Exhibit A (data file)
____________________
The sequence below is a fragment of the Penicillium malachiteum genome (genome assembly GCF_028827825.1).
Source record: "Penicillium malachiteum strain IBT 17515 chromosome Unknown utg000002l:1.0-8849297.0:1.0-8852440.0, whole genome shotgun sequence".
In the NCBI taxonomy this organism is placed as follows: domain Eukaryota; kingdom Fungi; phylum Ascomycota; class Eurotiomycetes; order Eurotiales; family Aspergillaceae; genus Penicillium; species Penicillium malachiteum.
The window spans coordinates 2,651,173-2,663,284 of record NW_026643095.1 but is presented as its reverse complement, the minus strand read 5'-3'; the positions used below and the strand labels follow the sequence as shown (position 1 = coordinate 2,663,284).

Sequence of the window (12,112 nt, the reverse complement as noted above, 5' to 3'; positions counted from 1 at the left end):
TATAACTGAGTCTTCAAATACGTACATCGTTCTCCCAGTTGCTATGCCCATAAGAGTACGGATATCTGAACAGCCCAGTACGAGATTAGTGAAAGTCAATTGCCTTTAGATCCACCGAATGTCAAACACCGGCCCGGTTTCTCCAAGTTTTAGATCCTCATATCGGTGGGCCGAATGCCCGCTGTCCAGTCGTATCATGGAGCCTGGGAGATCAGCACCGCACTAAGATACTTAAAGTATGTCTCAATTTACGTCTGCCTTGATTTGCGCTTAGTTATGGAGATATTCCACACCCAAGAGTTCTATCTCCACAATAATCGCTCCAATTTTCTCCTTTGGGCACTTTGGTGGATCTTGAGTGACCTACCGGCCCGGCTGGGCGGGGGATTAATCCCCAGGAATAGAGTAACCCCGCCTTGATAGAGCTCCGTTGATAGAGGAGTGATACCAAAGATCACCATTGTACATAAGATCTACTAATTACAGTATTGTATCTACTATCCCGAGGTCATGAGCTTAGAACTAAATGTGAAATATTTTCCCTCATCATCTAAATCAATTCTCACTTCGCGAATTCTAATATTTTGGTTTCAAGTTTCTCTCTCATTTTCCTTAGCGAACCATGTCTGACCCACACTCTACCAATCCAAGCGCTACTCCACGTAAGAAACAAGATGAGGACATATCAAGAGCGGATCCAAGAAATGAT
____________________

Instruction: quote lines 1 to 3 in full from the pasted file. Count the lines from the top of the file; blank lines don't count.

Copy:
The sequence below is a fragment of the Penicillium malachiteum genome (genome assembly GCF_028827825.1).
Source record: "Penicillium malachiteum strain IBT 17515 chromosome Unknown utg000002l:1.0-8849297.0:1.0-8852440.0, whole genome shotgun sequence".
In the NCBI taxonomy this organism is placed as follows: domain Eukaryota; kingdom Fungi; phylum Ascomycota; class Eurotiomycetes; order Eurotiales; family Aspergillaceae; genus Penicillium; species Penicillium malachiteum.